Diabetes is known to many as a lifestyle disease, something that can be prevented and that mostly older people get. However, there have been increasing cases of Type 1 Diabetes in children and it has nothing to do with diet and exercise.
President of the Diabetes Association of TT (DATT), Andrew Dhanoo, explained that Type 1 was the rarest of the forms of diabetes, affecting children as young as two or three years old.
The body’s immune system attacks the cells of the pancreas so that they can not produce insulin, which regulates blood sugar levels, so they have to get daily shots of insulin for the rest their life.
He said Type 1 was not preventable and scientists were still unclear about the cause. However, various studies pointed to viruses, faulty genes, environmental factors and/or risk due to diabetes during pregnancy.
“There are some children in Trinidad as young as 18 months old who have developed Type 1 diabetes. There are a few families we know of in TT with multiple children with Type 1 diabetes, one of which with four siblings all with the disease.
“These cases point strongly to genetic factors. As one of our research initiates and through collaboration with UWI at St Augustine, we will investigate these families in an attempt identify possible genetic mutations which may account for these manifestations.”
Registered dietician Janelle Zakour said a 2010 study entitled The Diabetes Epidemic in TT stated that 450 children had Type 1 diabetes and, as she had been working with diabetic children for the past two years, she was certain the numbers had increased since then.
She added that the number of children in TT being diagnosed with Type 2 diabetes, traced to a sedentary lifestyle and poor diet, was growing at an alarming rate.
Dhanoo agreed noting that PAHO ranked TT in the top five countries for diabetes in the Western Hemisphere. He said the national diabetes prevalence rate (all three types) is approximately 13 to 14 per cent which means close to 200,000 persons were living with diabetes in TT. In addition, he said, it was suggested that five to six per cent of all diabetes cases may be classified as Type 1 diabetes.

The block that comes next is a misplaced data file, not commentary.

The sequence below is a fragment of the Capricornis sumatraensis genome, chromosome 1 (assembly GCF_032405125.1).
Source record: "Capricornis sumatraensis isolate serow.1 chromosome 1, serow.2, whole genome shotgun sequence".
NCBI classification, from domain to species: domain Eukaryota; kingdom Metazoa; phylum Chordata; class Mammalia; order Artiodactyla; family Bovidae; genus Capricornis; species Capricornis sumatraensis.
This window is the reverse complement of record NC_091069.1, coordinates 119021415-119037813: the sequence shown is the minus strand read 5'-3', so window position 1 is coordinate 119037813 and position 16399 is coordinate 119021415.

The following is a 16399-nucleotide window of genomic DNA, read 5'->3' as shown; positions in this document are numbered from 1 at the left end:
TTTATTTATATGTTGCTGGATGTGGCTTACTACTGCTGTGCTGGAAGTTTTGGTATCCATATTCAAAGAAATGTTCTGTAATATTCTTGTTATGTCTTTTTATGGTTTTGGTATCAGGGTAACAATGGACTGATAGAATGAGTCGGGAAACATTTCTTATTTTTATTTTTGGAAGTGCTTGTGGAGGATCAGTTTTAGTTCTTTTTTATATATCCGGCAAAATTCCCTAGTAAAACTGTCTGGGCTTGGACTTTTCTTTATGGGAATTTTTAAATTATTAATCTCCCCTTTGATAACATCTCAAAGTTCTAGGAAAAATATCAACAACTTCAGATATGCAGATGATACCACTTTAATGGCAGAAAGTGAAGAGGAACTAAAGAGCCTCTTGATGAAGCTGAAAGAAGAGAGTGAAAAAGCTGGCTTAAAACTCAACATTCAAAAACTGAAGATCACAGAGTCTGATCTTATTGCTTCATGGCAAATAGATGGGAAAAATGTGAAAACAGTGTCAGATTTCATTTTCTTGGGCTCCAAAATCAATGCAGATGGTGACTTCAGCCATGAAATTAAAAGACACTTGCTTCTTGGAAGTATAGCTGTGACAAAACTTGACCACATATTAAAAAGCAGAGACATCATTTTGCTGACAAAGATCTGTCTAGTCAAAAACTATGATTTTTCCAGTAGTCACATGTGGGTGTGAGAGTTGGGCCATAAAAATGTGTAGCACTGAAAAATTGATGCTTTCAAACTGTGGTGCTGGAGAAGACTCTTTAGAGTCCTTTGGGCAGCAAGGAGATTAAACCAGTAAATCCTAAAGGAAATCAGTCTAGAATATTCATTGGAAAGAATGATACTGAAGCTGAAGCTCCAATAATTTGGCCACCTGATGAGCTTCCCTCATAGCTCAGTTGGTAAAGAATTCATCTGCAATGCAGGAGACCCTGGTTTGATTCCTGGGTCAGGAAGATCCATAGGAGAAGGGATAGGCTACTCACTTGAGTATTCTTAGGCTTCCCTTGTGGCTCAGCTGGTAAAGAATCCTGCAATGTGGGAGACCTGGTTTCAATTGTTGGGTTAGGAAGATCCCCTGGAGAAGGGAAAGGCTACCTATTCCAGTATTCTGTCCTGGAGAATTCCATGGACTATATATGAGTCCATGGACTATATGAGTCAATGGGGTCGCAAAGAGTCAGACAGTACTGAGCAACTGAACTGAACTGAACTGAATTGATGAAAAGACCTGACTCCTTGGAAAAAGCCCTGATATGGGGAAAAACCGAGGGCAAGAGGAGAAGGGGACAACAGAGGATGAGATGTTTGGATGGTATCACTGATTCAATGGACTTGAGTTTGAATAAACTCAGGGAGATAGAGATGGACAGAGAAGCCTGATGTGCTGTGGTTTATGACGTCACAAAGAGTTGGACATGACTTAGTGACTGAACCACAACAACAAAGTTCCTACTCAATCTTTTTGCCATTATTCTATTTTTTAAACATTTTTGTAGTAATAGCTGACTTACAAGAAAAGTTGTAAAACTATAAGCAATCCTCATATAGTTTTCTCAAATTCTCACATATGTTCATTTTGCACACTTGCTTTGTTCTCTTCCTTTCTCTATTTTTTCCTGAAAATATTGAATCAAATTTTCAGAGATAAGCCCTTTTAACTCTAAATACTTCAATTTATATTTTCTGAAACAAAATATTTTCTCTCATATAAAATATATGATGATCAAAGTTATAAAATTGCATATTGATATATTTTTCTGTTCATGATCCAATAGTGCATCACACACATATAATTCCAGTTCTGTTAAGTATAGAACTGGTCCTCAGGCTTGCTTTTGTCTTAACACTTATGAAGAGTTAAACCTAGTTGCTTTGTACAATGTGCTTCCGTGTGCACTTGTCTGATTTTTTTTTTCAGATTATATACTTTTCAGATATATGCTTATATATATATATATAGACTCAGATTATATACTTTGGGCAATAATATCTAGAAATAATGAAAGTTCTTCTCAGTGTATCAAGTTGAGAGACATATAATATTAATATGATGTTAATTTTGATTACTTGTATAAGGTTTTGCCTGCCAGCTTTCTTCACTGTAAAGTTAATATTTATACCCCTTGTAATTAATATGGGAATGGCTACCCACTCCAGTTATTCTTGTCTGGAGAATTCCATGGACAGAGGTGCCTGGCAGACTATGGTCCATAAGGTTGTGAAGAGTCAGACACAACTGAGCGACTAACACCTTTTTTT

“For children living with diabetes, it is an immense struggle.
“These children not only have to deal with studies and the complexity of growing up, but they now must inject themselves everyday with insulin, prick their finger several times a day to monitor their blood sugar, count the number of carbohydrates in every meal and refuse the pleasures of sweets when all of their friends around them can have it.
“If these steps are not taken, then these children can suffer from short term hypoglycaemic events (low blood sugar) which can cost them their lives in a few hours or long term complications including blindness, kidney failure or amputations which can happen before adulthood.”
Despite these difficulties, Zakour was adamant that children with Type 1 can live relatively normal lives.
“All children, diabetic or otherwise, need a balanced diet, lots of movement, sufficient sleep and limited stress in order to truly be healthy.
“Children with both types 1 and 2 DM (diabetes mellitus) need to be a little more mindful of their food choices, eating patterns and/or medications but they are able to live normal, healthy lives just like any other child. I like to stress to my patients that their disease does not define them. They are a child with diabetes, not a diabetic child, and as such are no different from their peers.”
Diet and care